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With a van I'd have thought they could get enough batteries in it to give it a decent range without needing to use a hydrogen range-extender.
 

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Difficult to see how there would be any real-world demand in the U.K. at any price with the dearth of H2 fuelling stations here.
 

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I really don't understand why you'd have an H2 Rex. With a petrol Rex you can fuel up anywhere. With a H2 Rex you'd have fewer places to refuel by several orders of magnitude.
 

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I'm pretty shocked actually. In the last few years it had looked like hydrogen might be waning, with BMW and Mercedes' projects still yet to see the light of day, the infrastructure still barely expanding, the explosions and shortages at filling stations, Volkswagen going all-in on electric, EV range/charging speed/cost improving, and one of the big tech companies (I can't even remember which one now and am starting to wonder if it was all in my head) scrapping their fuel cell investments.

But suddenly we're hearing Audi - from BEV-focused Volkswagen group - and Renault - from which I can't remember any previous developments or even statements along these lines - turning out hydrogen cars? What's going on?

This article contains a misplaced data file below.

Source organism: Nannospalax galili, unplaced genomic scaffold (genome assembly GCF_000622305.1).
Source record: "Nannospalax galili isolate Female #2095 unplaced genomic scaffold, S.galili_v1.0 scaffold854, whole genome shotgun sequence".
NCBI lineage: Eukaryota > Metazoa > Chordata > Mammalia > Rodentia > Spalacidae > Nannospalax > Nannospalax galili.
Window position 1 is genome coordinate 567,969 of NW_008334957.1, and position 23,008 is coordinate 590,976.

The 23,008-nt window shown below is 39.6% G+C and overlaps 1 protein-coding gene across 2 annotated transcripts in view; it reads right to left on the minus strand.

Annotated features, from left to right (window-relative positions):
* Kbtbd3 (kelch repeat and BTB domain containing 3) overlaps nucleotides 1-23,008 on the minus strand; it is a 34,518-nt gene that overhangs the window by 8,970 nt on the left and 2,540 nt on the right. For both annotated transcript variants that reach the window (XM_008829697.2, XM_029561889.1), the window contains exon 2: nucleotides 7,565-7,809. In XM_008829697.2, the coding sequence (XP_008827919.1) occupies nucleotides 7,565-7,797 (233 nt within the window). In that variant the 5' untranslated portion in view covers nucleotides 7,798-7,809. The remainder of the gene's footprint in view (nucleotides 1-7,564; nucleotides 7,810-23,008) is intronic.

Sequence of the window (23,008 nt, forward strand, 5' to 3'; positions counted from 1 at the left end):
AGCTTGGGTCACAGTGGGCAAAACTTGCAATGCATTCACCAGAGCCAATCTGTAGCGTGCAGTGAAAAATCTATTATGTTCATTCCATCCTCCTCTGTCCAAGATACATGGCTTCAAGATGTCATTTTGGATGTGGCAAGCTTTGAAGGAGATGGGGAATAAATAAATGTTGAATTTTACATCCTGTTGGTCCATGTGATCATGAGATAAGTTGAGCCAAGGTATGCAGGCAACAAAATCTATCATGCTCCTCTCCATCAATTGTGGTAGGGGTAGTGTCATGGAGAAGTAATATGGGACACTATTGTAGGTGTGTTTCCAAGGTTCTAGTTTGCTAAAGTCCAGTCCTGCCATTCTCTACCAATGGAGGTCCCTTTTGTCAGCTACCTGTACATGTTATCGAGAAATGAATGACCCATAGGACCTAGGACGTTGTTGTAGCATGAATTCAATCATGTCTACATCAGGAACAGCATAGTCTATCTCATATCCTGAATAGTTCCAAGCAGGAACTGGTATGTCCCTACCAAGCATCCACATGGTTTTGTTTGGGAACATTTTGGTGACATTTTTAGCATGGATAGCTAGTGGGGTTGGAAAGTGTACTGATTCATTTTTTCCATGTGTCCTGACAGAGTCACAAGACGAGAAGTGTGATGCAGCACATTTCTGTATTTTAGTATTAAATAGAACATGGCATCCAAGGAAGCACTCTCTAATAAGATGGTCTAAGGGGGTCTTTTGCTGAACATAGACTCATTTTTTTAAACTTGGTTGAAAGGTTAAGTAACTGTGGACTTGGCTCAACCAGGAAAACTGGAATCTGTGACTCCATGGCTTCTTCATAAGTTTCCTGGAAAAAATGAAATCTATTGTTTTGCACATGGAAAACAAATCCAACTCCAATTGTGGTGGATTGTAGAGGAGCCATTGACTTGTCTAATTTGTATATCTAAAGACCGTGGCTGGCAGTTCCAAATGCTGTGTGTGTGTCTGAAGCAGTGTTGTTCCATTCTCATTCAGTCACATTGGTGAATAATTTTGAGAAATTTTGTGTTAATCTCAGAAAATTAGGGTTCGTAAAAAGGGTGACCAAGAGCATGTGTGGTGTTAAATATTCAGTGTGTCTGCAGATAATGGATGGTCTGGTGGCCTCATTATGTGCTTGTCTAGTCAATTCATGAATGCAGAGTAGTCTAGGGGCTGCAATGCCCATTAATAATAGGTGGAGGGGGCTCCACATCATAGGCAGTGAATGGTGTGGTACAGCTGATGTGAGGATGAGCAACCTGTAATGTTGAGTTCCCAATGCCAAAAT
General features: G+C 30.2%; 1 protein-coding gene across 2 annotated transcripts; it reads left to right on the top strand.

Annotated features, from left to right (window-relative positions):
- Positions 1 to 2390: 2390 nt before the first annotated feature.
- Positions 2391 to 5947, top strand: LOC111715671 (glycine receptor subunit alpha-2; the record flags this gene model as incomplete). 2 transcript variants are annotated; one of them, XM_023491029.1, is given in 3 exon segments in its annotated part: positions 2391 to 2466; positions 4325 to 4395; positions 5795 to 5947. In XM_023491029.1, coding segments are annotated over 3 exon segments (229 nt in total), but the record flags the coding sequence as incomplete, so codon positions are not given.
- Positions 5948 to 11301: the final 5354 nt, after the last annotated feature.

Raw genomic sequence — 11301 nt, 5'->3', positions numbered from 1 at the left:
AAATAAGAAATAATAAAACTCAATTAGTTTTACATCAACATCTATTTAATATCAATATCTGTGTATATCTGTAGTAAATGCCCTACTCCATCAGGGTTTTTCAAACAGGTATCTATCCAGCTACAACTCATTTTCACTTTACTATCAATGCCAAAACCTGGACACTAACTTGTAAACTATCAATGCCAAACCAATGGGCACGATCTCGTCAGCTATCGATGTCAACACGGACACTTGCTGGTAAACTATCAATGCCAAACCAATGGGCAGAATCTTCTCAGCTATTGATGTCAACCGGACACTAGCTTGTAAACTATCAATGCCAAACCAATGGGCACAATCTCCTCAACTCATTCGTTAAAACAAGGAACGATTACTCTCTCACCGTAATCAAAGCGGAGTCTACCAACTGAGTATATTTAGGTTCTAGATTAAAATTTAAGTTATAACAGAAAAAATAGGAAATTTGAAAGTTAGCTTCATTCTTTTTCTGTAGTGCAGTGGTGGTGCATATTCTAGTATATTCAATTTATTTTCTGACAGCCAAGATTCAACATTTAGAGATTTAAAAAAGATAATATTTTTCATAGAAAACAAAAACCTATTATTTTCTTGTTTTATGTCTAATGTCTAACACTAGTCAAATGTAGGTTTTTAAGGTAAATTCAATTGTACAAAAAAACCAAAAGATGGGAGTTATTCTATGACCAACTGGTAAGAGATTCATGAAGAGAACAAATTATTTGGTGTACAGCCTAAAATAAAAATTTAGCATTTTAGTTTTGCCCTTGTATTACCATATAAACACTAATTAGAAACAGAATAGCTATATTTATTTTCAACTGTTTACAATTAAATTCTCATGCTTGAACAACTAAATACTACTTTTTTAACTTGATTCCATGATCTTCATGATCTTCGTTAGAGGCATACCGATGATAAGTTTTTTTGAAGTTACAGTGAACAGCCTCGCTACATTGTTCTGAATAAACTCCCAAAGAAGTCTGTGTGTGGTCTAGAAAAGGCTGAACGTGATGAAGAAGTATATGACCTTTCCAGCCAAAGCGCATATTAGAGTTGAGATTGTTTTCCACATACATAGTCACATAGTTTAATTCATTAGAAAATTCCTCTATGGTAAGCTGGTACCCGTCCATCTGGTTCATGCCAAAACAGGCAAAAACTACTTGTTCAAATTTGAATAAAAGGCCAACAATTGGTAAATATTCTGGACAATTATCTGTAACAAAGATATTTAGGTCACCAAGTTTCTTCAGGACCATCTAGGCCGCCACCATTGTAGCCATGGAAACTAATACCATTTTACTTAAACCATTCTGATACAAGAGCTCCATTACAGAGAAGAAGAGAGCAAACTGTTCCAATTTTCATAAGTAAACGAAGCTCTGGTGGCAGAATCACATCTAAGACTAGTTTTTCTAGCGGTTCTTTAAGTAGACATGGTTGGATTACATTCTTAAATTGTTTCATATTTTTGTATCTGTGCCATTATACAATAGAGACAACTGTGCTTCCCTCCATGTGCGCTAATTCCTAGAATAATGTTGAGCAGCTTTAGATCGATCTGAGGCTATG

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What's going on?
Globalists and their Government puppets want to control the fuel supply as the move to electric cars grows. They only way they can do that is to ensure that cars have to visit fuel stations so that the supply can be taxed. It would prove to be difficult to control the home supply of electricity to cars and they hate that. So we will see all kinds of subsidies and grants to grow the hydrogen infrastructure and push for car manufacturers to fall in line to move in that direction.
 

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Globalists and their Government puppets want to control the fuel supply as the move to electric cars grows. They only way they can do that is to ensure that cars have to visit fuel stations so that the supply can be taxed...
But it isn't going to happen, is it? The market is a very powerful force, and demand will drive the move to EVs. Subsidies on EVs will be gone in a very short time - the government has already said as much, and then it will be simple market economics.

With road pricing, the government will have no concerns about forcing us into filling stations. The governments issue is with the market capitalisation of oil companies - if the bottom falls out of these investments an awful lot of investment trusts and pensions will take a very bad hit (and that means Joe Public will take a bad hit). You've only got to take a look at the high dividend % being paid by oil companies to see that their share prices are already sliding.

Some vehicles may need hydrogen - long distance lorries, vans, coaches, couriers etc, so it isn't a surprise that manufacturers are developing the technology - after all it is just an add on to an EV.

When EVs start to really fall in price, the bottom line is always going to be: who in the their right mind is going to pay more to buy an ICE when it also costs 5 times more to run than an EV?
 

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